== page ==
Lawmakers, Governor Support Reopening N.C. Schools

By Julie Havlak
Carolina Journal News Service

RALEIGH — Both political parties are throwing their weight behind school reopening in North Carolina.

Gov. Roy Cooper, a Democrat, urged schools to allow students to return to the classroom. Republican lawmakers also Tuesday, Feb. 2 moved to mandate in-person learning as an option for all K-12 students.

Lawmakers introduced Senate Bill 37 to reopen schools for students with special needs. Other students would gain the option to return to the classroom at least part of the time. Lawmakers gave the bill a favorable report in the Senate Education Committee, sending it to the Senate Rules Committee.

“Now it’s time to get our children back into the classroom,” Cooper said in an afternoon news conference. “Students can be in classroom safety, with the right protocols. … Students who are ready to return to the classroom should have that option.“

Hundreds of parents protested remote learning before the governor’s mansion on Monday. More parents described sacrificing their careers and income during the committee meeting on Tuesday. One family said their special needs son had regressed. A therapist warned of rising suicide idealization in her younger patients. A doctor recounted data showing that reopening schools did not cause a spike in infections.

“The time has come for us to give parents the option of in-person instruction for their kids,” said Sen. Deanna Ballard, R-Watauga. “Enough is enough, and it’s past time. We all know the continued learning loss, the lack of routine, the lack of social interaction is creating a generation of anxious, depressed and helpless kids. … We can have courage and change the course.”

Cooper made his announcement minutes after the committee meeting ended. But Cooper and the legislature still don’t agree on in-person learning. Republicans moved to open classrooms within 15 days after the bill became law. Cooper says he has concerns with the legislation.

Cooper didn’t promise a veto of the bill or issuing an executive order to reopen schools. He repeatedly expressed his support for local control. He also dodged a question about using executive orders to shutter schools across the state.

“I don’t think that’s the way to go,” Cooper said. “Let’s give these local leaders a chance.”

Remote learning has left the most disadvantaged children behind. The governor allowed private schools to open in July, and students who can afford the tuition have enjoyed the option of in-person learning for the past seven months. But the public schools remain shut.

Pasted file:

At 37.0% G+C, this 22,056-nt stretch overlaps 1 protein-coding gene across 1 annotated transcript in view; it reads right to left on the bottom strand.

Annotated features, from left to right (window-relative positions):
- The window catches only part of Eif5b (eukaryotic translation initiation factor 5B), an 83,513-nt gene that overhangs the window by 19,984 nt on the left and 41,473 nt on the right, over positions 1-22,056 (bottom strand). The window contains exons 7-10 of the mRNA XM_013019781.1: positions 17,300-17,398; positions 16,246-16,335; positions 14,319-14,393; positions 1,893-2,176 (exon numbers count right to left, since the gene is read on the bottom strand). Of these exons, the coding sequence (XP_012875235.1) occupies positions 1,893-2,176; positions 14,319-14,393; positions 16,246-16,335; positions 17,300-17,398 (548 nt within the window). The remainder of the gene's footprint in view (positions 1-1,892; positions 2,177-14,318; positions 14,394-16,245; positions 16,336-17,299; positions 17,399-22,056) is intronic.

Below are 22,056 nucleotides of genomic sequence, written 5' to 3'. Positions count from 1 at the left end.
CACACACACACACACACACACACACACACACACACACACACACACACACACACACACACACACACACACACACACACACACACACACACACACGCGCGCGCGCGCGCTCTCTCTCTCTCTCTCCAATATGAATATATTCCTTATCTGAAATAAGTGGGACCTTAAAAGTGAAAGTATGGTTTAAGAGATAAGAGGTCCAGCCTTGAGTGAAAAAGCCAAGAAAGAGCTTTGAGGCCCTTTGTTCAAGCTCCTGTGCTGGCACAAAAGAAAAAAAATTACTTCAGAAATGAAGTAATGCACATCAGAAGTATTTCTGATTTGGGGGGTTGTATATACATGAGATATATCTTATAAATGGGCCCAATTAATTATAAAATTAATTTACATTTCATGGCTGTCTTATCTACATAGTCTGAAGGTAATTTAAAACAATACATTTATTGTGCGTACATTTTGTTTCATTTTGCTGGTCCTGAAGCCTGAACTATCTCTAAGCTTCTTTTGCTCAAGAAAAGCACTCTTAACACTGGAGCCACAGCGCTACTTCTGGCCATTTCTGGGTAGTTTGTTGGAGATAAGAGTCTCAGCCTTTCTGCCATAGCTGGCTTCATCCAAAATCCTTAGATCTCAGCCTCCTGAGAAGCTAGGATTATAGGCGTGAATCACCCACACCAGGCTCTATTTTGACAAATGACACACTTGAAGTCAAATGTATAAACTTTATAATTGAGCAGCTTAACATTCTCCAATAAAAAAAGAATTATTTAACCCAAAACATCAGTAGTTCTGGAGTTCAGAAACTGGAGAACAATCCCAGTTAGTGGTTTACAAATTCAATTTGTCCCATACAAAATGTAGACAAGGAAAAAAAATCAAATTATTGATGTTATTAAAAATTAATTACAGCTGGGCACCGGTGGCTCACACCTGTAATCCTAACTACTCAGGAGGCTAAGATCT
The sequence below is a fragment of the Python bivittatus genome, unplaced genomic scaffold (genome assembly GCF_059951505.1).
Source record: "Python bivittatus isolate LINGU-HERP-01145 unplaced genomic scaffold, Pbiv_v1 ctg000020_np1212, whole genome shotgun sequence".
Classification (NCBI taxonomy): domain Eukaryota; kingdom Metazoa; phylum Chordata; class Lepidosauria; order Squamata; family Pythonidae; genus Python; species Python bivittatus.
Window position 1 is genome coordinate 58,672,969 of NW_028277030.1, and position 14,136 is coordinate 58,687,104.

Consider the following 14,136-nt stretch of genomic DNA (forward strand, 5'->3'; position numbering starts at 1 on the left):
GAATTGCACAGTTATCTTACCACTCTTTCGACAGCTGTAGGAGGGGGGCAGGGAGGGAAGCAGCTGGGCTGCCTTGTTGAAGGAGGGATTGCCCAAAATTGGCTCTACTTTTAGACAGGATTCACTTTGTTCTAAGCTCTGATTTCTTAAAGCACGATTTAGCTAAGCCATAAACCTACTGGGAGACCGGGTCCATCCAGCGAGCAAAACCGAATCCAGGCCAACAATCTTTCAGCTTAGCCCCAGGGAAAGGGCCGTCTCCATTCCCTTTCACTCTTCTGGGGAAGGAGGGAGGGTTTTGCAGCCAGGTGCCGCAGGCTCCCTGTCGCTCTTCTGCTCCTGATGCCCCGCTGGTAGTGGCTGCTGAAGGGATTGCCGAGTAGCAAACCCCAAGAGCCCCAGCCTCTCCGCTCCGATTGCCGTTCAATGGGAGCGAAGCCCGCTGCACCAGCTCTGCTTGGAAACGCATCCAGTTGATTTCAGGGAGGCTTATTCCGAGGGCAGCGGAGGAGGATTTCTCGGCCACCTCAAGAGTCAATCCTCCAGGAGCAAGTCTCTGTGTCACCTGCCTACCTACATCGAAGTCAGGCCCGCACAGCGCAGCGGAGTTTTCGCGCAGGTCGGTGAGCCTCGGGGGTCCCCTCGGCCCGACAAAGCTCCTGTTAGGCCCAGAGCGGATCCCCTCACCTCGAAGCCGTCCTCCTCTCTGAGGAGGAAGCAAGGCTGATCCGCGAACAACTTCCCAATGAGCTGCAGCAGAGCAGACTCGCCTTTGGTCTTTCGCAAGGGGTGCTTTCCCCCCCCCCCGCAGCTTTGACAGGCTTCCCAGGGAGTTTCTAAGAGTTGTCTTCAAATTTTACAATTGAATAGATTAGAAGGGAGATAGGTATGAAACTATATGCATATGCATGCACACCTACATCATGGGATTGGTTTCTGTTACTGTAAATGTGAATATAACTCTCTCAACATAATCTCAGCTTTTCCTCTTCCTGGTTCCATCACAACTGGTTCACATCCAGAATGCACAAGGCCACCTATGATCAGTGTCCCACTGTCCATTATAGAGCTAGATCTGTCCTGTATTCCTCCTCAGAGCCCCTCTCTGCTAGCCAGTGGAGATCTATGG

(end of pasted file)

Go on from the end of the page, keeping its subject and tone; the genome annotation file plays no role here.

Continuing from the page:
Students are falling through the cracks.

Some 19% of students aren’t regularly attending classes, State Board of Education officials told lawmakers. Experts predict historic levels of learning loss. In Alamance County, almost 56% of middle school students failed at least one class in the first quarter, almost double the failing rate of 26% last year.

The suicide idealization rates have spiked.

One in four 18-24-year-olds reported seriously considering suicide in June. More children landed in the emergency room for mental health problems. Children’s mental health hospital visits rose 24% in children ages 5–11, and 30% for children between the ages of 12–17, from April to October 2020, according to the CDC.

Multiple parents described watching children spiral with learning loss and depression.

“Depression had taken over. [Ella] lost motivation,” said Jennifer Birch, a mental health therapist in Raleigh, during the committee meeting. “She reported wanting to commit suicide, wanting to die. She had so much shame at not succeeding in school. I’ve heard 30 versions of this last week alone.”

Republican State Superintendent Catherine Truitt warned that denying children in-person learning would disproportionately hurt the most vulnerable students.

“Even before the COVID crisis, many of our students were behind. Imagine what has happened with remote learning,” Truitt said during the governor’s press conference. “For some children, this is about fulfilling their potential. For others, it’s as simple as ensuring that they have a chance in life…. Our students cannot lose any more time.”

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